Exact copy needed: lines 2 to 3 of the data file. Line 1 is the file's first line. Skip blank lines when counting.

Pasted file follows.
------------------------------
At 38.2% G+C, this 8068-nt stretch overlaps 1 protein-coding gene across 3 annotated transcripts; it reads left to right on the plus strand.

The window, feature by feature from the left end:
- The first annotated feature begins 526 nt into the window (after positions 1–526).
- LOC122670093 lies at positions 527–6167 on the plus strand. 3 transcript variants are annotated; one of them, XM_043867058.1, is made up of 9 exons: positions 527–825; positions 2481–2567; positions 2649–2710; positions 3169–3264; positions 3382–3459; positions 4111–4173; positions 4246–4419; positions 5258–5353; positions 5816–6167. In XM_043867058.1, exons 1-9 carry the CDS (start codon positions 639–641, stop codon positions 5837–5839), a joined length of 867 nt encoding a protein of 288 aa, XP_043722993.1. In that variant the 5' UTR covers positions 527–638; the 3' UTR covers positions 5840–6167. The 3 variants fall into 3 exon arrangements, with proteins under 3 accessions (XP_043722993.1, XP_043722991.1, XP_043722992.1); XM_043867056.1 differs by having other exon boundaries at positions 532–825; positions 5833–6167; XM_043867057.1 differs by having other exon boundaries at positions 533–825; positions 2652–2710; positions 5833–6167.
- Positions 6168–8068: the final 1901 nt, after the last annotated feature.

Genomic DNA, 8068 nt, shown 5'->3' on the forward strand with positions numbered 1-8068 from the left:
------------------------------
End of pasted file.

The window, feature by feature from the left end:
- The first annotated feature begins 526 nt into the window (after positions 1–526).